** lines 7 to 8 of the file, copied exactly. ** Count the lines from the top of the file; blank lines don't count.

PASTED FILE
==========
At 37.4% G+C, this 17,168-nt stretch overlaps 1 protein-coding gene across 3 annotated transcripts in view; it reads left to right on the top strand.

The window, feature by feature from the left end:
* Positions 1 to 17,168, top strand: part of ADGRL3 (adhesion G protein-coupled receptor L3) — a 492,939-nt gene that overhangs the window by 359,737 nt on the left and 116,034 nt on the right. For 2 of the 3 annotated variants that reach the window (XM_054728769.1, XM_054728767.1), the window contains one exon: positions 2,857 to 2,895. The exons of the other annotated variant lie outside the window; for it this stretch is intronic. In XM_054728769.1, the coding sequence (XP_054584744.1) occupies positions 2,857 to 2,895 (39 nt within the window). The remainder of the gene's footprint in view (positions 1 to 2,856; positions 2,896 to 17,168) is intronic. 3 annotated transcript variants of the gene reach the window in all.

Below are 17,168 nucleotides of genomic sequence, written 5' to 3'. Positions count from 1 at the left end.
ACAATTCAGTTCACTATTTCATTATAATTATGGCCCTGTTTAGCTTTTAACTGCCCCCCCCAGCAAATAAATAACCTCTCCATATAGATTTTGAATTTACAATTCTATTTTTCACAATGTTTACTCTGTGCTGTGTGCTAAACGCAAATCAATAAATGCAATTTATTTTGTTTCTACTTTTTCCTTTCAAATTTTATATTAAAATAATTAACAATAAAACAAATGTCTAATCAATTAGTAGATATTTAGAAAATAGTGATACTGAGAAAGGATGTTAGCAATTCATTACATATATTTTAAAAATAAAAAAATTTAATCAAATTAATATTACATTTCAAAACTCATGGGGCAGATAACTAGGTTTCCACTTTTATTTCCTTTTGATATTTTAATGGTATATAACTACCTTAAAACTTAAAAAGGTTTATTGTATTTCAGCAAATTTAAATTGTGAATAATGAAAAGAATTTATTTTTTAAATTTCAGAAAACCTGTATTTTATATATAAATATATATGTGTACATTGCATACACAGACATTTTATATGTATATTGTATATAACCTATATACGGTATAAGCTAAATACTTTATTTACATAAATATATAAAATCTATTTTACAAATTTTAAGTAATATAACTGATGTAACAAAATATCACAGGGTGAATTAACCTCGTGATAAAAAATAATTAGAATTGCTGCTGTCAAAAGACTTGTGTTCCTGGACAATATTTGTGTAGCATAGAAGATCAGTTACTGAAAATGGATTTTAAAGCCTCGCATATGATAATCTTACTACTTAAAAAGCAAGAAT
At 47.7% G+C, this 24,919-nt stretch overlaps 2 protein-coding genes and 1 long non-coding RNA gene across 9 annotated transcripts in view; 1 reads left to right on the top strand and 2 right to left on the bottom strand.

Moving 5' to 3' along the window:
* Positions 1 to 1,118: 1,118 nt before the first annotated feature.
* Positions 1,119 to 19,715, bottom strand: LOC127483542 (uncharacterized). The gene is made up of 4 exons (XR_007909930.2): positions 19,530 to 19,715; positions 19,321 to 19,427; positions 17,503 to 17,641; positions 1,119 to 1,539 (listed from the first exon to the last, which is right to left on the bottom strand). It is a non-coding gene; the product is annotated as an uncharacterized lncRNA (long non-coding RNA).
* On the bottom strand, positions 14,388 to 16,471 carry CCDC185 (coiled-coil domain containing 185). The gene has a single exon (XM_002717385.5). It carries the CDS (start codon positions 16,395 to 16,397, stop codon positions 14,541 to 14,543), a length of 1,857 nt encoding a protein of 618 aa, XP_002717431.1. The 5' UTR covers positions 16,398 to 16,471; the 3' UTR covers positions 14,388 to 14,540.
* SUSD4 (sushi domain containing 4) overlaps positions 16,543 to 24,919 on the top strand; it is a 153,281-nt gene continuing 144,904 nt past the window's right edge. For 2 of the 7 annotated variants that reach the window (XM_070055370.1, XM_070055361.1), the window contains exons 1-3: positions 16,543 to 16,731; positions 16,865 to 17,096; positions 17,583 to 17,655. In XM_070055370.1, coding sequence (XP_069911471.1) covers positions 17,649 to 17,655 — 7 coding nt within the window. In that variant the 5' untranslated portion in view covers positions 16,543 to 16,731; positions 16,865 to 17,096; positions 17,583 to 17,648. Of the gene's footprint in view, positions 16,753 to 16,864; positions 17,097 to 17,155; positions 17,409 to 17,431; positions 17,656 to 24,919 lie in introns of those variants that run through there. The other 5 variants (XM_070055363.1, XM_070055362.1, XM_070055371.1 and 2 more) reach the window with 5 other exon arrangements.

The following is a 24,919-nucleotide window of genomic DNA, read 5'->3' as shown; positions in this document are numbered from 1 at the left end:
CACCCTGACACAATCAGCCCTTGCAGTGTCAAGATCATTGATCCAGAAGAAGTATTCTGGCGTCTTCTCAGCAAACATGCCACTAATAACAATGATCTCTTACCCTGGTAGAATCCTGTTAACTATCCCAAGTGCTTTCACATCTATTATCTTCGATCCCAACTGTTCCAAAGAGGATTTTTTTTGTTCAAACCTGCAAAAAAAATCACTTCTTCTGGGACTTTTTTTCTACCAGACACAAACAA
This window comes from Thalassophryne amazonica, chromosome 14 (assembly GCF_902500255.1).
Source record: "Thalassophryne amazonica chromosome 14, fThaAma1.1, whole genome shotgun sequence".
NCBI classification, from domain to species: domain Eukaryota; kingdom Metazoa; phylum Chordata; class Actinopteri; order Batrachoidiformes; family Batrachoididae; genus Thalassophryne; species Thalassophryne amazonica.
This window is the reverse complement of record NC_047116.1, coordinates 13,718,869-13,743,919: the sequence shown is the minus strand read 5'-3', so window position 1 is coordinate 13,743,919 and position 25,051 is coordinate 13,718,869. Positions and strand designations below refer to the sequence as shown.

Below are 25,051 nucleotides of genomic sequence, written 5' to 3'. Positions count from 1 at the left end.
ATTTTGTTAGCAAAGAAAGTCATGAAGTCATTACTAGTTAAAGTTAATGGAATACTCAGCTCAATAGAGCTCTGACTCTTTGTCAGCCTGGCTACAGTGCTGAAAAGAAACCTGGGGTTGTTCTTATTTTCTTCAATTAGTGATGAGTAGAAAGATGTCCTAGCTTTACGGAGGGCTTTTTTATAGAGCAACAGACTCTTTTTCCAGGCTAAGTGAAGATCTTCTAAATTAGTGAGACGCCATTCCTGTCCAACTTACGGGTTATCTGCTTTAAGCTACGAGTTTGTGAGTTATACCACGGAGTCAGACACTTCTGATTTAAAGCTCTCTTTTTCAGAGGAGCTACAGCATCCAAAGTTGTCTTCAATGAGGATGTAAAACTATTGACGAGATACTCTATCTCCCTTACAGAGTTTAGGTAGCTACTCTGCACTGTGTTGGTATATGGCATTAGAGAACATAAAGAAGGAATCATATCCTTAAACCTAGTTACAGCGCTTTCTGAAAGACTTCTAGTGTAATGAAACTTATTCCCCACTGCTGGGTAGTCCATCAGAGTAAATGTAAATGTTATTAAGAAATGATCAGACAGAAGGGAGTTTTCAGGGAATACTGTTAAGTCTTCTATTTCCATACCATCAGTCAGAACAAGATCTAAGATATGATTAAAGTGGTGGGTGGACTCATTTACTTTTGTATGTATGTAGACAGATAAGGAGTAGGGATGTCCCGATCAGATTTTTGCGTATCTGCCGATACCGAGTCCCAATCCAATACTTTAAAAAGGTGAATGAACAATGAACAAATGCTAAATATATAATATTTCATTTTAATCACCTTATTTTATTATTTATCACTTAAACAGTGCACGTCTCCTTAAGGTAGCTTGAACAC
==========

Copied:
Moving 5' to 3' along the window:
* Positions 1 to 1,118: 1,118 nt before the first annotated feature.